Serial.print(1);
  PumpRunState = HIGH;
  }
  else   
  Serial.print(0);
  PumpRunState = LOW
  }



Receiver-
Quote
const int ledPin =  13;      // the number of the LED pin

int PumpRun = 0;
int val = 0;
void setup() {                // initialize the LED pin as an output
  Serial.begin(9600);
  pinMode(ledPin, OUTPUT);    // initialize the pushbutton pin as an input

}

void loop(){
val = Serial.read();
  if (-1 != val) {
   if ('1' == val || 'a' == val) {
   digitalWrite(ledPin, HIGH);
   }
   else if ('0' == val || 'b' == val){
   digitalWrite(ledPin, LOW);
   }
}
}


I should expect output 13 to turn on when switches 2 & 3 are closed, but nothing. I'm a newb to this.... any assistance would be appreciated.
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I'm in the same boat, want to wirelessly communicate between 2 arduinos using 2 APC220's, I can communicate fine from PC to arduino but arduino to arduino is no go so far, I can't find any documentation or examples except one french guy in 2010 that never documented any of it in a comprehensible way, he has example code but it's commented in french and it's mostly stuff completely unrelated to wireless APC220 communication.

His video:

His relevant code: (I think) http://arduino.cc/forum/index.php/topic,33147.msg241865.html#msg241865

Here is my non-functional code:
Code:
// RX

// Press 1 to light the LED, and 2 to turn it off

void setup() {                
      pinMode(13, OUTPUT);  
      Serial.begin(9600);
    }
    
    
    void loop() {
      if (Serial.available()){
        char input = Serial.read();
        switch (input){
          case '1':
            digitalWrite(13, HIGH);  
            delay(100);
            break;
          case '2':
            digitalWrite(13, LOW);
            delay(100);
            break;
        }
      }  
    }

Code:
// TX

// Alternate sending 1 and 2 to make RX arduino blink

void setup() {                
  Serial.begin(9600);
}

void loop() {
  Serial.println("1");
  delay(250);
  Serial.println("2");
  delay(250);
}

That code works over a wired connection (0->1 gnd->gnd) but does nothing what so ever with the RF modules attached instead.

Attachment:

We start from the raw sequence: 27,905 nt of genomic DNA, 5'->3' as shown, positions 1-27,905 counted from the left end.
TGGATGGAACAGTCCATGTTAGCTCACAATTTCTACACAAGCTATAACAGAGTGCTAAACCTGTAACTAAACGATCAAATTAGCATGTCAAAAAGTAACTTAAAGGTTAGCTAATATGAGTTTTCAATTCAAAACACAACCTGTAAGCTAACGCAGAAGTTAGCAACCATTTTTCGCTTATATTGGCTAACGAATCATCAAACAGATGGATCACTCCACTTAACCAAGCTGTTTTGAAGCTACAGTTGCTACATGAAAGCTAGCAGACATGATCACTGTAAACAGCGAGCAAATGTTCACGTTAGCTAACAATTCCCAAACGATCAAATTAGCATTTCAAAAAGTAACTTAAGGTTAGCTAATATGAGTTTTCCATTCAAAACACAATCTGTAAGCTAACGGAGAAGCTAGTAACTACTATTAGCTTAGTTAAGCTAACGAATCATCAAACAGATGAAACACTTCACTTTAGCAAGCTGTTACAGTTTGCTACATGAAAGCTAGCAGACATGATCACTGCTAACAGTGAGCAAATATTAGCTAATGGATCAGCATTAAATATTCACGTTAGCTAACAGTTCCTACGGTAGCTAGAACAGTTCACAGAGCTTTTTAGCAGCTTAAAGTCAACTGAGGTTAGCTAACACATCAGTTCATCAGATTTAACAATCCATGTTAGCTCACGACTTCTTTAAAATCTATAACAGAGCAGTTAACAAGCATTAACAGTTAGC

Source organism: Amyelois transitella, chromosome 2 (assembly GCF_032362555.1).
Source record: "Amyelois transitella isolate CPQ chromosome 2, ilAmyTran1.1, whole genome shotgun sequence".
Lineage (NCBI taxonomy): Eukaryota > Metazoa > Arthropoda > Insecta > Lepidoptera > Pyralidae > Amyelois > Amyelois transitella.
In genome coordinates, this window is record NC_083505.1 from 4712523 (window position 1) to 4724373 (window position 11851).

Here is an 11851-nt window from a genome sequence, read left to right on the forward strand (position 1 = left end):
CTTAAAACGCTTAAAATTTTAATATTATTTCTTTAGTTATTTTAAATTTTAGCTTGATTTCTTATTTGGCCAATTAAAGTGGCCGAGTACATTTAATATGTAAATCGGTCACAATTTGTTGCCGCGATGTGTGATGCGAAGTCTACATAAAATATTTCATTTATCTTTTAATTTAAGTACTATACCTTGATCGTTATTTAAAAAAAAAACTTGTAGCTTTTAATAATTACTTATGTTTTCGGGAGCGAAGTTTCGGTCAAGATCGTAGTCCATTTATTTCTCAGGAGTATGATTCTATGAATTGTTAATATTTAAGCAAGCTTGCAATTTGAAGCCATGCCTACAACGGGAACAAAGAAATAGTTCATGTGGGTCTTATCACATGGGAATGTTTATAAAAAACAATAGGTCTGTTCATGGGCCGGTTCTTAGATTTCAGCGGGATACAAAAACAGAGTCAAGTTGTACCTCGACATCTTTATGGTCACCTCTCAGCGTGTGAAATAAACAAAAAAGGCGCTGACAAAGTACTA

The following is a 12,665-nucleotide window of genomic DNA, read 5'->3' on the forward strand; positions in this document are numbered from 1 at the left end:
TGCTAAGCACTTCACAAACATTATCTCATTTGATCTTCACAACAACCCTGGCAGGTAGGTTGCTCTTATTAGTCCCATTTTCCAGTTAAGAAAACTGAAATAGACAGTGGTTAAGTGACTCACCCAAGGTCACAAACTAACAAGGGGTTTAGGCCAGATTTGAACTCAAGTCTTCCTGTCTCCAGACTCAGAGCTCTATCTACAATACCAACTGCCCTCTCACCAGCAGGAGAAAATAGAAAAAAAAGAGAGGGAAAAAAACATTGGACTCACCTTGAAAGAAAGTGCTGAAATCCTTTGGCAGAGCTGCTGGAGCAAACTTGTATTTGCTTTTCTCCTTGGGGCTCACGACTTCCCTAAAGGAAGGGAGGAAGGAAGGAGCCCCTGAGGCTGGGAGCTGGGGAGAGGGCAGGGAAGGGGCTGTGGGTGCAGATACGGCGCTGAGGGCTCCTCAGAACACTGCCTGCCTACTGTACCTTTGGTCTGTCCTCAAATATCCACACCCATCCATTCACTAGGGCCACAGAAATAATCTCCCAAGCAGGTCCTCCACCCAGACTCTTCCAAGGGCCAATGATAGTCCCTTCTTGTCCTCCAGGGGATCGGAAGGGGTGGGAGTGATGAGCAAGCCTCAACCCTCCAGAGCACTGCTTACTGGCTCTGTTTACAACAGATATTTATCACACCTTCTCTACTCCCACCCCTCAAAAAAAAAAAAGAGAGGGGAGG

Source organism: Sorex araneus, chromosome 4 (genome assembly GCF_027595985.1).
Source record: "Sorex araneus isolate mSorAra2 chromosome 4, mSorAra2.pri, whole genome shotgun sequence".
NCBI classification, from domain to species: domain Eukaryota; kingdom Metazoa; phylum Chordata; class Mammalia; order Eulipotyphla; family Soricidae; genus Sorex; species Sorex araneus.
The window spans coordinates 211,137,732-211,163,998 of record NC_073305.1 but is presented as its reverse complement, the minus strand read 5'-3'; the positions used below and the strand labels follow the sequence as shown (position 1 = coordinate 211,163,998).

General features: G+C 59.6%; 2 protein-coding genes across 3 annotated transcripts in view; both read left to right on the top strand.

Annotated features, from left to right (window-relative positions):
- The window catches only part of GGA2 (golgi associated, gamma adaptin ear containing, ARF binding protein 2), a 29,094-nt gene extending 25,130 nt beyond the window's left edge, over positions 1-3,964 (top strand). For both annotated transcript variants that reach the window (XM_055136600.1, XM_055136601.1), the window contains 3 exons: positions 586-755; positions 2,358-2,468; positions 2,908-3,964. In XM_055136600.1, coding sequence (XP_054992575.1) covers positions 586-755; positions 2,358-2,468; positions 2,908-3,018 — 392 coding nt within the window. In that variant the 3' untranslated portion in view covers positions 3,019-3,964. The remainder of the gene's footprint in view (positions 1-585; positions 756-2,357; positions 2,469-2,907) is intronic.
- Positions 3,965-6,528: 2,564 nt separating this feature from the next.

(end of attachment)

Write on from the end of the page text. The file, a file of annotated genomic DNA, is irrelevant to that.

Datasheet: http://www.dfrobot.com/image/data/TEL0005/APC220_Datasheet.pdf (engrish warning)
User Manual: http://www.dfrobot.com/image/data/TEL0005/APC220_Manual_en.pdf (engrish warning)
Wiki: http://www.dfrobot.com/wiki/index.php?title=APC220_Radio_Data_Module%28SKU:TEL0005%29

None of them mention arduino to arduino communication, but it kinda has to be possible right? I've connected 1(GND) to ground, 2(VCC) to 5+, 4(rx) to 1(tx) and 5(tx) to 0(rx) and as said works fine between my computer and arduino, use the RX code on my arduino and connect a APC220 using the USB adapter board and a new serial port shows up in the arduino IDE, use the serial monitor and send 1/2 turns the LED on/off

Advise would be greatly appreciated.
« Last Edit: September 12, 2012, 11:39:14 am by ChrisGBG » Logged

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IRC helped me out some but frankly my wiring was wrong on the TX arduino, since you need to unplug the APC220 from the serial ports to re-program the arduino using the IDE I kept unplugging the tx/rx lines and at some point got them backwards on the TX arduino... *facepalm* anyway corrected that and it now works, both using "raw" serial and EasyTransfer library, code bellow.



Image for reference, I'm using the regular LED on #13 though and tactile push button switch on #10, I use the same button setup as the button tutorial/example except on pin 10 (push = high)

I'm running stock configuration on both modules, I'm considering upping the baudrate but for now I've left it at it's default speed of 9600, no other settings modified.

Wiring:

Ground -> APC220 1

+5 -> APC220 2

Arduino 1 (UART RX) -> APC220 4 (TX)

Arduino 0 (UART TX) -> APC220 5 (RX)

Wiring is identical on both ends except the button is of course redundant on RX end, and LED on TX end.